By early afternoon the judges have several very thin wood shavings hanging on a rack for all to see. Small clips of paper identifying the person’s name, address, and measured thickness of the shaving. The first level of the contest is determined by the winnowing out of all but the thinnest shavings. At this point in the process the judges are volunteers, armed with micrometers and stretching bars, to assure uniformity.
For the final competition a single common plank is used by all contestants. It’s noteworthy to mention that finalists never produce winning shavings anywhere close to the thinnest shaving of the day. This year the winner had a shaving measured at 15 microns; a full ten microns thicker than his water-cured plank produced in the earlier rounds.
Once six or seven of the very best contestants have been identified, they proceed to the main stage for the final round. At this point judges begin to look at more than just the thinnest shaving, they begin to observe a set number of attributes which will eventually dictate who is the contest winner. Judging comprises three distinctions: working within a time limit, width of shaving, thickness of shaving. In addition each contestant must prepare the official contest plank to match his tool, and this is where the efficient use of time is critical.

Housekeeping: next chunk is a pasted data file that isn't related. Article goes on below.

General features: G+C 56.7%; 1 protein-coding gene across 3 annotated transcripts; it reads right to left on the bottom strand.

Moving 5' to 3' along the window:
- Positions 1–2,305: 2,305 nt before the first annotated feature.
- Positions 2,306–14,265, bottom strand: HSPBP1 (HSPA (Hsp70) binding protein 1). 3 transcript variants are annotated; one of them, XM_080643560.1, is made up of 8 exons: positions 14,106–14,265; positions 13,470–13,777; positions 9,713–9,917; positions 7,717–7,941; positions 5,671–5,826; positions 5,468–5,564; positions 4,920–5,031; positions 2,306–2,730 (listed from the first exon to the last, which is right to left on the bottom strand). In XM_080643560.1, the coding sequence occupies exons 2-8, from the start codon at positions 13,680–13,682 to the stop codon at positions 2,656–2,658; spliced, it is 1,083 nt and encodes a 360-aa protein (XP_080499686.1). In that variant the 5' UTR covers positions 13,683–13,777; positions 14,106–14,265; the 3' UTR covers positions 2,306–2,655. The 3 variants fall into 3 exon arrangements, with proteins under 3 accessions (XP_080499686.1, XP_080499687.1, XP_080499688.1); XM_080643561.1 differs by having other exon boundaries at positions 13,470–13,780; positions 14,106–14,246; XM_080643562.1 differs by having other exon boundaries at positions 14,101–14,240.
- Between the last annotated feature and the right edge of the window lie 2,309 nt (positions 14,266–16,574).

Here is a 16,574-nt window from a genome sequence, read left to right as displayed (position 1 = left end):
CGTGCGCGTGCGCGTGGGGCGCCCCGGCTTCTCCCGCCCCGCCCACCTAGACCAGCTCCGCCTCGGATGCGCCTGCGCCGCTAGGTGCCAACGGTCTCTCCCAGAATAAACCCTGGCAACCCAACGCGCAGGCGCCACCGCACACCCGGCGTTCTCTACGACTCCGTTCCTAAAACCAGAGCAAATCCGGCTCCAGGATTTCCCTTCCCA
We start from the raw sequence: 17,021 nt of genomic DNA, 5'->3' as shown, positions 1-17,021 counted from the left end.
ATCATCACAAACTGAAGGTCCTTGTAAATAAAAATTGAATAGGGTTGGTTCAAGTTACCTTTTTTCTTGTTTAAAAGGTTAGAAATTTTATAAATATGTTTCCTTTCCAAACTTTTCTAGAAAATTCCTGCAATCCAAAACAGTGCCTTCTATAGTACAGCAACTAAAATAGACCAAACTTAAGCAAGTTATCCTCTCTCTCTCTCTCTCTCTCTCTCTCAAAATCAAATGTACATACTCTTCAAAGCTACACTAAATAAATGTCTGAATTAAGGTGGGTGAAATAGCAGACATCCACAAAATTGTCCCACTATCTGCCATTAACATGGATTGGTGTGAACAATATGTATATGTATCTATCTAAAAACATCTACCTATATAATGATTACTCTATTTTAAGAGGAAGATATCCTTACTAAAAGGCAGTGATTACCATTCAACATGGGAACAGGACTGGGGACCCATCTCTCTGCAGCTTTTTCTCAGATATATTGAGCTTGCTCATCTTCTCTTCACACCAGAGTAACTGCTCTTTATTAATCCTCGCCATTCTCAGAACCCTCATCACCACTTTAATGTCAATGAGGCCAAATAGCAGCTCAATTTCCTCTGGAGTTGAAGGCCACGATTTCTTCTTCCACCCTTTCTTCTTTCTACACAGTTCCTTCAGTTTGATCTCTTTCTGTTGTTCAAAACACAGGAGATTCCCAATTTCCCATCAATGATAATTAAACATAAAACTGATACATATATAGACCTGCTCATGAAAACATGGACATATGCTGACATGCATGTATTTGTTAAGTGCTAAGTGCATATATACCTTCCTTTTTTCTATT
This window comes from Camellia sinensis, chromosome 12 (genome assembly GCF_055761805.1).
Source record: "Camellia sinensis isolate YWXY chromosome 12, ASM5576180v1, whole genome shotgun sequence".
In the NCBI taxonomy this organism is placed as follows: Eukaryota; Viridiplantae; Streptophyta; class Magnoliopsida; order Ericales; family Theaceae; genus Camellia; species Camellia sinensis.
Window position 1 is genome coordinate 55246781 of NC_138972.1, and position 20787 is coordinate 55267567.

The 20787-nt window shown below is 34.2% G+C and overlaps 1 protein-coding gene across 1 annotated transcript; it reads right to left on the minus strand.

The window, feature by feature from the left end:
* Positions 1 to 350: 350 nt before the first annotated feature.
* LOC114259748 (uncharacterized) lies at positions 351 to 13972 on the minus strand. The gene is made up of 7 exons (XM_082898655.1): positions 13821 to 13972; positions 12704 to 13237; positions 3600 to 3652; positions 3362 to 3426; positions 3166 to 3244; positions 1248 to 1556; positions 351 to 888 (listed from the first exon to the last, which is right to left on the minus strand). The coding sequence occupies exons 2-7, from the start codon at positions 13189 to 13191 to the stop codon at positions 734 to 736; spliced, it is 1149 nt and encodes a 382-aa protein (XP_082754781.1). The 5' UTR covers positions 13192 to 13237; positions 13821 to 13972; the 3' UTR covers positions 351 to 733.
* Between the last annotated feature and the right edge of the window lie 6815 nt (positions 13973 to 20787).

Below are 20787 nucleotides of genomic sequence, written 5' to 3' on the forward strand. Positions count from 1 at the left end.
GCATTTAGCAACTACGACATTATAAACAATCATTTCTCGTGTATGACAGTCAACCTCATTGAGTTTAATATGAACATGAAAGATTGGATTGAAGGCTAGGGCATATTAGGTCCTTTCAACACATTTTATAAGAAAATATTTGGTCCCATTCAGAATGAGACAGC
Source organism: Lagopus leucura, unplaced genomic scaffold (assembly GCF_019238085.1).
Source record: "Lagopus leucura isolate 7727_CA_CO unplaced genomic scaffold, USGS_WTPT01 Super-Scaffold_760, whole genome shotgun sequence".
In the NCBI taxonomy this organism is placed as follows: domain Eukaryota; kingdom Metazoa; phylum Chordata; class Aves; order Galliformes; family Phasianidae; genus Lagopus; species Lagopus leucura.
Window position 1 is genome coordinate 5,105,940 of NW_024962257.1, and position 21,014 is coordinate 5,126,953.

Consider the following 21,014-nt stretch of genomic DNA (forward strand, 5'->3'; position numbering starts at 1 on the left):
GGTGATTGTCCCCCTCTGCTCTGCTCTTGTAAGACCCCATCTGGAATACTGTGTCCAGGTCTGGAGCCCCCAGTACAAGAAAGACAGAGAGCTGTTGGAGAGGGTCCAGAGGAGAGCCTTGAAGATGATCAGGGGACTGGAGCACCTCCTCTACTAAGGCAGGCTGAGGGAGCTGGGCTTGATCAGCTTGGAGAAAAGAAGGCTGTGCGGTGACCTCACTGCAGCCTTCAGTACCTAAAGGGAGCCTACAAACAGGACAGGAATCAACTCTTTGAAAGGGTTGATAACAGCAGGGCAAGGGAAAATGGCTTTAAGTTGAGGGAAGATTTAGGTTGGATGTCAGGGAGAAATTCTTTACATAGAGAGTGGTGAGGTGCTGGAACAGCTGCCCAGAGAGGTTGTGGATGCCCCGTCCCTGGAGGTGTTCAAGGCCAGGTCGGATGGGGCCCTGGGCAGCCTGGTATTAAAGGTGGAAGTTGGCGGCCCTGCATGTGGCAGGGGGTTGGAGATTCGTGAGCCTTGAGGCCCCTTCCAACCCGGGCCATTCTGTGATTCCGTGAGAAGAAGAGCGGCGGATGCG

Most contestants bring three planes into the finals — in order to prepare the surface and make a perfect shaving.
First the contestant steps up to the table, places his tools down and waits for the judge to start the clock. The main judge is seated where he can view the plank and shaving at eye level. Another referee’s job is to pluck the shaving from the back of the plane and hold it up so that everyone can clearly see it, and nothing impedes the process. In Japan this year there was a third judge who was seated at the back of the plank where he could judge the movements of the contestant and confirm the main judge’s results. After several preliminary pulls the contestant is ready to produce a shaving. Once he has pulled the shaving to within a few inches of completion, he stops, steps away from the plane, gets the okay from the judge that his shaving meets the criteria. If the shaving has any anomalies like gaps and thin tatters, it is judged as unworthy. This is important because the thinnest complete shaving is the critical criteria. The contestant is allowed to pull another shaving without penalty, unless the time has run out. So the proper use of allotted time is definitely a major factor and strategy used by finalists.
– Karl Bareis